How do you fix an economy like the one of France? The once-powerful nation now exerts little more than a symbolic influence over world affairs, and domestically it is in even worse condition. The country still owns the world’s fifth-largest GDP, but nearly 90% of that gross is public debt yet to be repaid.
France’s unemployment hovers at around 11 percent, the highest in the country’s history. Its growth has been static for years, and the country’s proud manufacturing history has disintegrated in the face of heavy taxation, non-competitive wages and an uncertain economic outlook.
President Francois Hollande’s approval rating, 13 percent as of the latest polling, barely tops the country’s unemployment rate. Hollande’s clumsy approach to avoiding total insolvency has fluctuated wildly in his 28 months in charge. When he took office, he declared, incomprehensibly, that the finance sector was the “enemy” of government, only to betray his Socialist stumping this past year with a plan to empower the financial sector.
In August, Hollande relieved his popular yet mutinous economy minister, Arnaud Montebourg, quite likely thinking that he couldn’t get any less popular with the French public and desperate to make a positive impact before his term ends. In Montebourg’s place, he appointed Emmanuel Macron, a 36-year-old free-market thinker and financier. The rank-and-file Socialists decried the switch as blatantly pro-market, essentially a betrayal of his party and more evidence of his conservative leanings.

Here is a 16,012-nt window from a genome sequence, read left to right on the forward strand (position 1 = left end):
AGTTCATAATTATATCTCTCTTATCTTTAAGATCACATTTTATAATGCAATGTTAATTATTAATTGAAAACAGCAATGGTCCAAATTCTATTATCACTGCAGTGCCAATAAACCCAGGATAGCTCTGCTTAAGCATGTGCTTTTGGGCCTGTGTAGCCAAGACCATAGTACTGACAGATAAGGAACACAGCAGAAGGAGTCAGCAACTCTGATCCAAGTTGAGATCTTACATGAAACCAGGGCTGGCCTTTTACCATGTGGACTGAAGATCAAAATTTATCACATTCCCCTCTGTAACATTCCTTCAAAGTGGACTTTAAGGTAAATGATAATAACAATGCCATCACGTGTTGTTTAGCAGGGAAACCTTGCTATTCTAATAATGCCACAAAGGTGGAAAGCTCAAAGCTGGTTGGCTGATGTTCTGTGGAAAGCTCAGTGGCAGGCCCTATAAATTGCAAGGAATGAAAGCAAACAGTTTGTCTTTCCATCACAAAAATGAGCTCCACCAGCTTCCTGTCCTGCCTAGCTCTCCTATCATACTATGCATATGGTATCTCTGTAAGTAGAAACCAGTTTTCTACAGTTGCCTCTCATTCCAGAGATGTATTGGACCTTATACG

In a recent editorial for Les Echos, Christophe Mazurier, who, like Macron, is a renowned financier as well as chief of the board of directors at CM-CIC Private Banking, said that Macron was the right — and maybe only — man for an increasingly toxic cabinet position.
First, Mazurier noted that despite coming to the position over two years after Hollande took office, Macron is actually a long-time behind-the-scenes influencer. Even during the run-up to the election, Macron spearheaded Hollande’s platform promising to eliminate the budget deficit. In fact, Mazurier called Macron the “synthesis” of Hollande’s economic thought. Mazurier says the president should benefit from transparency, and can now discharge his economy minister to carry out his long-term plans without the stops and starts characteristic of Montebourg’s two years in the cabinet positions.
Macron is also young, one of the youngest cabinet members in the history of France. This allows him to be forward-thinking and decidedly modern, as opposed to the majority of French politicians who can’t see the world has changed since the social revolution of 1968. Whereas Montebourg often compared himself with 17th-century finance minister Jean-Baptiste Colbert, Macron makes no effort to emulate or recall such long-departed historical figures.
Finally, Macron is pro-finance, yes, but he is also a social liberal. Where hard-liners like Montebourg were not content with progressive social reforms and wanted them to bleed into the fiscal sphere, Macron realizes that progressive notions only go so far in the modern economic environment. As a nation, Mazurier says France would be wise to take a similar view of things.